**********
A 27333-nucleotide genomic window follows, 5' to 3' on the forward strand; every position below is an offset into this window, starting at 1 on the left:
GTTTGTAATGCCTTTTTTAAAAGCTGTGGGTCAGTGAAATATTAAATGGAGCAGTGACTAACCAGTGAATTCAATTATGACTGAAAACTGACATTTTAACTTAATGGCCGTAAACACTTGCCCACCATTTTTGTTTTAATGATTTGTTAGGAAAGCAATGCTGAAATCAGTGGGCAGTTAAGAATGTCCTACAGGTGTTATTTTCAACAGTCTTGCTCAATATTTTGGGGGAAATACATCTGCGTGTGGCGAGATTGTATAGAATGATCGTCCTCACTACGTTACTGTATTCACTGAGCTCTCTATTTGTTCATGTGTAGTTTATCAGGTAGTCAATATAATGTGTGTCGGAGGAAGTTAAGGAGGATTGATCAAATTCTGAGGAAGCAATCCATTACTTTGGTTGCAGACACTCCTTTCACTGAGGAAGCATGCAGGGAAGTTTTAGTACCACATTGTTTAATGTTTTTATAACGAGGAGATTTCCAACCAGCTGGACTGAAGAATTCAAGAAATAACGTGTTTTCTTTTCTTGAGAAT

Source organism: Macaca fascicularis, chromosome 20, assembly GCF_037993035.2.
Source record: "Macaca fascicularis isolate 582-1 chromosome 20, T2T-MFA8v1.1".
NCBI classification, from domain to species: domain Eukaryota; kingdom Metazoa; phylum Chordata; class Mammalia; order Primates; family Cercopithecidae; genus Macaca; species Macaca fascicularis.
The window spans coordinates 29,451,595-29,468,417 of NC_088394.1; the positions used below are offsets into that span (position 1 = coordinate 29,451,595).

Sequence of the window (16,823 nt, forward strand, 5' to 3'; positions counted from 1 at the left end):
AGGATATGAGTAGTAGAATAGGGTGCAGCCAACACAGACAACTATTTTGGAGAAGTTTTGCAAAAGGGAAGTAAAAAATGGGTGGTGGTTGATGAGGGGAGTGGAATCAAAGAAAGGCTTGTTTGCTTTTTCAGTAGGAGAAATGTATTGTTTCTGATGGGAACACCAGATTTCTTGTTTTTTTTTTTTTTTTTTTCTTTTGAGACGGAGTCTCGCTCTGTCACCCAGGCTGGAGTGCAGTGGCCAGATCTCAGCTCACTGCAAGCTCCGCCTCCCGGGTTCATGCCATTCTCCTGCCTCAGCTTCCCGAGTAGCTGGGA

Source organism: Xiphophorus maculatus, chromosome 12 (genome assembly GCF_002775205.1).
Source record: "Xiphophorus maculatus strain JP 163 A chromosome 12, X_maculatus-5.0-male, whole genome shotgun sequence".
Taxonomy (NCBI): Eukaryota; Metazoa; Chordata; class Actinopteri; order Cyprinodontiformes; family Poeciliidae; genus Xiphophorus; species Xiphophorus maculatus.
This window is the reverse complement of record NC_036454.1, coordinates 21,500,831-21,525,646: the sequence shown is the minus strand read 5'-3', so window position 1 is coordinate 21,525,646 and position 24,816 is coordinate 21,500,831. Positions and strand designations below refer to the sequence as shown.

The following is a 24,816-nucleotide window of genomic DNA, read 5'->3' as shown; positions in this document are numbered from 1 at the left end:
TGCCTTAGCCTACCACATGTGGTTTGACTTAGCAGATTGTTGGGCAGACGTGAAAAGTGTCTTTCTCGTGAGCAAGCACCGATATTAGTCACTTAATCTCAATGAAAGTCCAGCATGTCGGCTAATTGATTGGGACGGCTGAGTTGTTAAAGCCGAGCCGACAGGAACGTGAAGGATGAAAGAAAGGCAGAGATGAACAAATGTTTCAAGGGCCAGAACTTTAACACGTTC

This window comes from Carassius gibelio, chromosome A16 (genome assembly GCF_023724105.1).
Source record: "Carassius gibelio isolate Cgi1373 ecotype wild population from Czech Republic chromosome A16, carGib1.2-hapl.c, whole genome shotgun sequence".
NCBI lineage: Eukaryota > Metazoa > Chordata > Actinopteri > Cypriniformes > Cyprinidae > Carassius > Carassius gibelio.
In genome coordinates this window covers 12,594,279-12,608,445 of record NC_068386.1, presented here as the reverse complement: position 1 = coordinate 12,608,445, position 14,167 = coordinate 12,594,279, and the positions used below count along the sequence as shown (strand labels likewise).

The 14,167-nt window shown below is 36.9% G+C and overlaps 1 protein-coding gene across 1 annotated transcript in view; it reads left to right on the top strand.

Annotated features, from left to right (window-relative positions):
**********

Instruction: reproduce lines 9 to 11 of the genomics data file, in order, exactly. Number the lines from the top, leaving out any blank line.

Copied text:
Source organism: Xiphophorus maculatus, chromosome 12 (genome assembly GCF_002775205.1).
Source record: "Xiphophorus maculatus strain JP 163 A chromosome 12, X_maculatus-5.0-male, whole genome shotgun sequence".
Taxonomy (NCBI): Eukaryota; Metazoa; Chordata; class Actinopteri; order Cyprinodontiformes; family Poeciliidae; genus Xiphophorus; species Xiphophorus maculatus.